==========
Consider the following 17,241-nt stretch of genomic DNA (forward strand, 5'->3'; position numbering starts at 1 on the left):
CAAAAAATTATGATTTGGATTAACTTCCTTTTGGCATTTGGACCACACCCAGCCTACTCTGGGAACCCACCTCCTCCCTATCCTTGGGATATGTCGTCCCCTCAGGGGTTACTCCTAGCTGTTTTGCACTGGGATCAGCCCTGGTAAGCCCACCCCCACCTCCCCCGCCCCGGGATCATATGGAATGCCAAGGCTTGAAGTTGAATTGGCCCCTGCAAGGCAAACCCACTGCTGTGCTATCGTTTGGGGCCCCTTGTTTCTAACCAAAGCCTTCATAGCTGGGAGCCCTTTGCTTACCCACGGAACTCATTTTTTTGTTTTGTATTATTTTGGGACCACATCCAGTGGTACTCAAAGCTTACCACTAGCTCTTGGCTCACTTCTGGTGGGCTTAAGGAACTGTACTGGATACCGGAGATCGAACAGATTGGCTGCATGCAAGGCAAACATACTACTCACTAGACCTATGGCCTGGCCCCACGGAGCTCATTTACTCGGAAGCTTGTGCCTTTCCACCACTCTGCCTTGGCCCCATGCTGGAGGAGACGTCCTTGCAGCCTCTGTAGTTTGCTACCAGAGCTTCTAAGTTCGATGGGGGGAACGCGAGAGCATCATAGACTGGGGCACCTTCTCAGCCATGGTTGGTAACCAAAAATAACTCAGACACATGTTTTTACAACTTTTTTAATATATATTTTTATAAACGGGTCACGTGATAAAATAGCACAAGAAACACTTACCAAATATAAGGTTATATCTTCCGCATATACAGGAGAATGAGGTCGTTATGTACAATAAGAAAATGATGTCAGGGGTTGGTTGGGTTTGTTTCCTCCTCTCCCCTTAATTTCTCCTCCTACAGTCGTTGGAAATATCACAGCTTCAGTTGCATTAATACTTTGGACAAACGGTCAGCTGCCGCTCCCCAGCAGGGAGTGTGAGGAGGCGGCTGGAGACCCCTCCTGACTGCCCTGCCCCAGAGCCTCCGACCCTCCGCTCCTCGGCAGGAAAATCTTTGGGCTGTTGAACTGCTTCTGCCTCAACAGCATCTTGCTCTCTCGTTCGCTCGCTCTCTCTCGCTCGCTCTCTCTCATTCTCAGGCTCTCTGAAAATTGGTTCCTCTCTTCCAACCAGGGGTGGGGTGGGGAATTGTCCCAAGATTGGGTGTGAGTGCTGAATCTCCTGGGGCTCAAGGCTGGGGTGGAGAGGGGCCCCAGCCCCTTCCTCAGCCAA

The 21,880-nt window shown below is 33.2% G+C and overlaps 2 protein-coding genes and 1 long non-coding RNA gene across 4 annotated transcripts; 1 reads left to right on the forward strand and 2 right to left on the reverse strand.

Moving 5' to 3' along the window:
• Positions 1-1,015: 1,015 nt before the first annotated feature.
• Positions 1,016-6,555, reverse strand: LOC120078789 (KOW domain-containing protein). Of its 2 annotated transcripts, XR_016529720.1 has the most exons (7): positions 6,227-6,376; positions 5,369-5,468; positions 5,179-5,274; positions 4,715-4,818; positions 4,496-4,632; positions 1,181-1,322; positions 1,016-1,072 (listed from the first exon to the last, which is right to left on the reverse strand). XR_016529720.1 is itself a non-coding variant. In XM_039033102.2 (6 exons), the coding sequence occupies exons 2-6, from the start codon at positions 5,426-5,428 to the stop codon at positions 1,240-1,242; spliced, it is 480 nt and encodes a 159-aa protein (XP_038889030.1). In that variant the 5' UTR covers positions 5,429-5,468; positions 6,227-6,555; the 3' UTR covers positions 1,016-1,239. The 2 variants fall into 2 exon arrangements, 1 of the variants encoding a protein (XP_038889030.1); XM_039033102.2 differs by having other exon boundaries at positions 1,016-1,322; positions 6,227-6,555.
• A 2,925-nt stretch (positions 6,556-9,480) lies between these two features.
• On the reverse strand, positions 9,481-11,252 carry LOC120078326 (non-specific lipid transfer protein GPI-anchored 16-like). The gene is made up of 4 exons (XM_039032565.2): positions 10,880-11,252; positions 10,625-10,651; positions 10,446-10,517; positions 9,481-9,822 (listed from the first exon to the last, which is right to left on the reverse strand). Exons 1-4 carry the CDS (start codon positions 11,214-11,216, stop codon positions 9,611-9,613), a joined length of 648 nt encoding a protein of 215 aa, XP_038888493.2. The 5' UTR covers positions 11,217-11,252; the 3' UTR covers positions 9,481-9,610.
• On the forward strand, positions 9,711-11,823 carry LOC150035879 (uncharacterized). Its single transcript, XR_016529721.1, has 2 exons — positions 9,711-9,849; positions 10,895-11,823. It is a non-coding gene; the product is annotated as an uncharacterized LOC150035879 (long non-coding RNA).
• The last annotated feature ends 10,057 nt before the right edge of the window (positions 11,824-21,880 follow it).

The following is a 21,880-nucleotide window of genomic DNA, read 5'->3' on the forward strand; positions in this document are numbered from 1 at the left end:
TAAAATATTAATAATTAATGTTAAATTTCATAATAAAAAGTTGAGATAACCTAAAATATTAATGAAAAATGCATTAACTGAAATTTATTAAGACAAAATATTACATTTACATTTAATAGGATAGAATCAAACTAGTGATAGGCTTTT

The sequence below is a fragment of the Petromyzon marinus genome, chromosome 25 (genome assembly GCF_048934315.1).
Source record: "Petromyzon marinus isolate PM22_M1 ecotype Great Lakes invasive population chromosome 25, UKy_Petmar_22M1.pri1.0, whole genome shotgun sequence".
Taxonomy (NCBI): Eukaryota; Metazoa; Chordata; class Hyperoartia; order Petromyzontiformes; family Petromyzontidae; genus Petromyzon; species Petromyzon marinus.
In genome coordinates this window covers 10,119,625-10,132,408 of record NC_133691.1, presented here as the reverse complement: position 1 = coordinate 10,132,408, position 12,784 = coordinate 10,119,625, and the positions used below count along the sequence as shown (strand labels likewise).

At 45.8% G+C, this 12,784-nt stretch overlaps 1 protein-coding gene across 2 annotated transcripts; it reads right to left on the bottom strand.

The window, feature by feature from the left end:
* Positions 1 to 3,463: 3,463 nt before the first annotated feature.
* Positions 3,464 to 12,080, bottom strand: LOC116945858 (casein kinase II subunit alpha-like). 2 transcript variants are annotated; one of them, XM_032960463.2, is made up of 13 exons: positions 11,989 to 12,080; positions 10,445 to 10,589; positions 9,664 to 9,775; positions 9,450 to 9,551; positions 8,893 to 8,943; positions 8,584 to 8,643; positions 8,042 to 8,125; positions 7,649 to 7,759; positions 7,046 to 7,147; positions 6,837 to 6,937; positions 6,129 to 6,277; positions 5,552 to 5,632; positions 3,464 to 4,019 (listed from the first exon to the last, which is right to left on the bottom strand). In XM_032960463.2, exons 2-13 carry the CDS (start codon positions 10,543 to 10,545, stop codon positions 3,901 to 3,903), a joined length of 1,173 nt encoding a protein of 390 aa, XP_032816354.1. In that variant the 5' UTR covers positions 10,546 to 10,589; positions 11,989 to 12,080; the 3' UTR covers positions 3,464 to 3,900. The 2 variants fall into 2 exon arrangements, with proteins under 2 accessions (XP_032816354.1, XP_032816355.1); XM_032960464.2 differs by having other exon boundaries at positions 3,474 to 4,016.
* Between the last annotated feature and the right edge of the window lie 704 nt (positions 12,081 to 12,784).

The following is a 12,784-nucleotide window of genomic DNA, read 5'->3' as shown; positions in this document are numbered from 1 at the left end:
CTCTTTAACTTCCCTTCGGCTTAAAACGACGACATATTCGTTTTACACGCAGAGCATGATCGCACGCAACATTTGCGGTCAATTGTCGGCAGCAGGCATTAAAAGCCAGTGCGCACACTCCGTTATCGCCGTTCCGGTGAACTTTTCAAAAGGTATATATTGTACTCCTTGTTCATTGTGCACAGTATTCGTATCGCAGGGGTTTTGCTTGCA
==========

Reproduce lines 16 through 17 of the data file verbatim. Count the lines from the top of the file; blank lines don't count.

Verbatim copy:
In genome coordinates this window covers 10,119,625-10,132,408 of record NC_133691.1, presented here as the reverse complement: position 1 = coordinate 10,132,408, position 12,784 = coordinate 10,119,625, and the positions used below count along the sequence as shown (strand labels likewise).

At 45.8% G+C, this 12,784-nt stretch overlaps 1 protein-coding gene across 2 annotated transcripts; it reads right to left on the bottom strand.